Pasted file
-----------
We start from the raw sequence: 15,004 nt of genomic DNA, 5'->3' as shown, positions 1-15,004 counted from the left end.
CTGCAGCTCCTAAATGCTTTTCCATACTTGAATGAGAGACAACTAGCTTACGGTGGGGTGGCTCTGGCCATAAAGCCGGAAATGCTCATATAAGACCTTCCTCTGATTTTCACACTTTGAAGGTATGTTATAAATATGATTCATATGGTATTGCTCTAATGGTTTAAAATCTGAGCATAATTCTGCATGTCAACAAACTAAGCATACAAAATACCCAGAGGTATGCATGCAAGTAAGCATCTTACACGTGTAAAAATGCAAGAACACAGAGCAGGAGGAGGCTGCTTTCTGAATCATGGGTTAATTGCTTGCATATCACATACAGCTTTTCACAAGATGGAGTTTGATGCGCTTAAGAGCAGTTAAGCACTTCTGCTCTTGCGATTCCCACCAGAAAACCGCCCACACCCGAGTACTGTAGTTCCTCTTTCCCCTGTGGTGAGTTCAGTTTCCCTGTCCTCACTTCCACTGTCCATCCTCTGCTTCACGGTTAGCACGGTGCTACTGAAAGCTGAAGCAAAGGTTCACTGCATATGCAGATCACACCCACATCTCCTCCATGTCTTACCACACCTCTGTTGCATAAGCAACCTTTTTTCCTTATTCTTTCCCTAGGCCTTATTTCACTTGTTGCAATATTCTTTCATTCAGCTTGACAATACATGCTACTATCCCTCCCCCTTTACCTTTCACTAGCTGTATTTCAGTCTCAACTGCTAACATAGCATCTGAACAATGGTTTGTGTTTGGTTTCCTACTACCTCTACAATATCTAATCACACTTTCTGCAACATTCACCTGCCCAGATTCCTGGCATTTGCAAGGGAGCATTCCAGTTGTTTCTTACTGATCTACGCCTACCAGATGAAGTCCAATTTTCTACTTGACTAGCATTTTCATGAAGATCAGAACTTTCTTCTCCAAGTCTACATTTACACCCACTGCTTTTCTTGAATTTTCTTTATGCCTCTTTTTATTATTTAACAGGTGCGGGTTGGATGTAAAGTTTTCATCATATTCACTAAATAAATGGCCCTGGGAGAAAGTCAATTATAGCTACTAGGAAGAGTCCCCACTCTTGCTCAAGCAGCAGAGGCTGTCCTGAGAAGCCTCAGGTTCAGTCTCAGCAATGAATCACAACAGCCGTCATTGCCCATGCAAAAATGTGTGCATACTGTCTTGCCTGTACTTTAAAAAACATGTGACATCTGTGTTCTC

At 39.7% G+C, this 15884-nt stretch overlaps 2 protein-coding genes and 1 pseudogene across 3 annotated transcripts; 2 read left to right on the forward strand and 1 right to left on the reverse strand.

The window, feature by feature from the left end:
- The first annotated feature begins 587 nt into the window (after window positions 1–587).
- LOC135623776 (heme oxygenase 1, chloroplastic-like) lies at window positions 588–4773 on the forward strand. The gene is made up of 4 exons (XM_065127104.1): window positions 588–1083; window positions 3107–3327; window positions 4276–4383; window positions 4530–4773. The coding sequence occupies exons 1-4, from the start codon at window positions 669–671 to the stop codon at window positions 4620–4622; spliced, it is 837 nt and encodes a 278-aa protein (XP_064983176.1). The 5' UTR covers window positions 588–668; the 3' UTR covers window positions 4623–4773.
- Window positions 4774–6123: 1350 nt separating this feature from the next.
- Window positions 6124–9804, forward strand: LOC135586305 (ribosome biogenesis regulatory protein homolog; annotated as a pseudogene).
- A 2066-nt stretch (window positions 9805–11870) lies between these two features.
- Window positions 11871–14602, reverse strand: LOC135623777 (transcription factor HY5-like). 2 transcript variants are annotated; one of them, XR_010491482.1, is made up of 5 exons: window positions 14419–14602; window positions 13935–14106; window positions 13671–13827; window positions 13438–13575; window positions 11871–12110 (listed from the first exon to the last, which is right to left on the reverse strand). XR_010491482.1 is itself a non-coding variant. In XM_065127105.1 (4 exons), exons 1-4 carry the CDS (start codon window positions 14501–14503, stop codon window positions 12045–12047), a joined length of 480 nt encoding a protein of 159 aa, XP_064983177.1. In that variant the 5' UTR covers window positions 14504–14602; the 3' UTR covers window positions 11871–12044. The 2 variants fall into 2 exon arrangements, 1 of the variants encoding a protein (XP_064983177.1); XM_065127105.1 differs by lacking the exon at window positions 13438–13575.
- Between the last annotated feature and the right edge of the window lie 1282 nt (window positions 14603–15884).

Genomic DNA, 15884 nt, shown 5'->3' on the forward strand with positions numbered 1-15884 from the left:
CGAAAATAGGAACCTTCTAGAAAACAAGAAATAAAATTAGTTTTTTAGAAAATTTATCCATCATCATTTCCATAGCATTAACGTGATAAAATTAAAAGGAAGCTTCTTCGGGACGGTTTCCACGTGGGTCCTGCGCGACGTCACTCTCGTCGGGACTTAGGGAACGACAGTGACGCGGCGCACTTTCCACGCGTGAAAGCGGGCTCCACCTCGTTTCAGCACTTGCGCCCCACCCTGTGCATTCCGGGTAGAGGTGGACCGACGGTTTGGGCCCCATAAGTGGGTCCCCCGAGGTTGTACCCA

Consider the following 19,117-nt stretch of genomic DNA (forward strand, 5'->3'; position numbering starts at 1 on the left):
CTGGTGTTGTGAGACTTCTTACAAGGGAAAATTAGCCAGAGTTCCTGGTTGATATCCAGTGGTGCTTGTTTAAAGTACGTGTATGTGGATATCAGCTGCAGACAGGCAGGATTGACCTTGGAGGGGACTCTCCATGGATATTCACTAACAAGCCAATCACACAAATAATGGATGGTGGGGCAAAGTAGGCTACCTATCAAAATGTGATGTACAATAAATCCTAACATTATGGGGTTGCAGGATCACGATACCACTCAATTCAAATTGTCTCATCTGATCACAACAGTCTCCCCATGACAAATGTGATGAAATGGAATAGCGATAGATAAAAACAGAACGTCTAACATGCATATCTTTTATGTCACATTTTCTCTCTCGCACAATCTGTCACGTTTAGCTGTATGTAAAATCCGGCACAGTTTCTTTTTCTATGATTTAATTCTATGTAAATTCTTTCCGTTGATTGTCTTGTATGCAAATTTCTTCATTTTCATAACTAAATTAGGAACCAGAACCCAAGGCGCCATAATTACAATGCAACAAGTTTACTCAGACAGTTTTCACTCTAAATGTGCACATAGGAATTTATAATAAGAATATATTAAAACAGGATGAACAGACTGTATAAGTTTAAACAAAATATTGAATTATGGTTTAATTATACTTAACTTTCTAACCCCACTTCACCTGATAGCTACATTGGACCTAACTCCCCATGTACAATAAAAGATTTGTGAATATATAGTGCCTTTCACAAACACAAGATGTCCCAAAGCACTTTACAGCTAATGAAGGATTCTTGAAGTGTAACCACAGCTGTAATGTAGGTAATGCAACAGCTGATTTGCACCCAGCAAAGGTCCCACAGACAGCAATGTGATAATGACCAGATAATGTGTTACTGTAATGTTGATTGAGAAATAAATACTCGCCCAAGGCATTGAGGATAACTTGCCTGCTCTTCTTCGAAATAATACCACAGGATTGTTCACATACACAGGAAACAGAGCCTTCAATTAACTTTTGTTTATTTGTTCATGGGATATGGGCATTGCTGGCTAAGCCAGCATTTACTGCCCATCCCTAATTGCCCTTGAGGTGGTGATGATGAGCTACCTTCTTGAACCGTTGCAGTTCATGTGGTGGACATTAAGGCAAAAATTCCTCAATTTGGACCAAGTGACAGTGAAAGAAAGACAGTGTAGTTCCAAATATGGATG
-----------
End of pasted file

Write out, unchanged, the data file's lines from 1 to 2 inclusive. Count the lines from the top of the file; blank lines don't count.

We start from the raw sequence: 15,004 nt of genomic DNA, 5'->3' as shown, positions 1-15,004 counted from the left end.
CTGCAGCTCCTAAATGCTTTTCCATACTTGAATGAGAGACAACTAGCTTACGGTGGGGTGGCTCTGGCCATAAAGCCGGAAATGCTCATATAAGACCTTCCTCTGATTTTCACACTTTGAAGGTATGTTATAAATATGATTCATATGGTATTGCTCTAATGGTTTAAAATCTGAGCATAATTCTGCATGTCAACAAACTAAGCATACAAAATACCCAGAGGTATGCATGCAAGTAAGCATCTTACACGTGTAAAAATGCAAGAACACAGAGCAGGAGGAGGCTGCTTTCTGAATCATGGGTTAATTGCTTGCATATCACATACAGCTTTTCACAAGATGGAGTTTGATGCGCTTAAGAGCAGTTAAGCACTTCTGCTCTTGCGATTCCCACCAGAAAACCGCCCACACCCGAGTACTGTAGTTCCTCTTTCCCCTGTGGTGAGTTCAGTTTCCCTGTCCTCACTTCCACTGTCCATCCTCTGCTTCACGGTTAGCACGGTGCTACTGAAAGCTGAAGCAAAGGTTCACTGCATATGCAGATCACACCCACATCTCCTCCATGTCTTACCACACCTCTGTTGCATAAGCAACCTTTTTTCCTTATTCTTTCCCTAGGCCTTATTTCACTTGTTGCAATATTCTTTCATTCAGCTTGACAATACATGCTACTATCCCTCCCCCTTTACCTTTCACTAGCTGTATTTCAGTCTCAACTGCTAACATAGCATCTGAACAATGGTTTGTGTTTGGTTTCCTACTACCTCTACAATATCTAATCACACTTTCTGCAACATTCACCTGCCCAGATTCCTGGCATTTGCAAGGGAGCATTCCAGTTGTTTCTTACTGATCTACGCCTACCAGATGAAGTCCAATTTTCTACTTGACTAGCATTTTCATGAAGATCAGAACTTTCTTCTCCAAGTCTACATTTACACCCACTGCTTTTCTTGAATTTTCTTTATGCCTCTTTTTATTATTTAACAGGTGCGGGTTGGATGTAAAGTTTTCATCATATTCACTAAATAAATGGCCCTGGGAGAAAGTCAATTATAGCTACTAGGAAGAGTCCCCACTCTTGCTCAAGCAGCAGAGGCTGTCCTGAGAAGCCTCAGGTTCAGTCTCAGCAATGAATCACAACAGCCGTCATTGCCCATGCAAAAATGTGTGCATACTGTCTTGCCTGTACTTTAAAAAACATGTGACATCTGTGTTCTC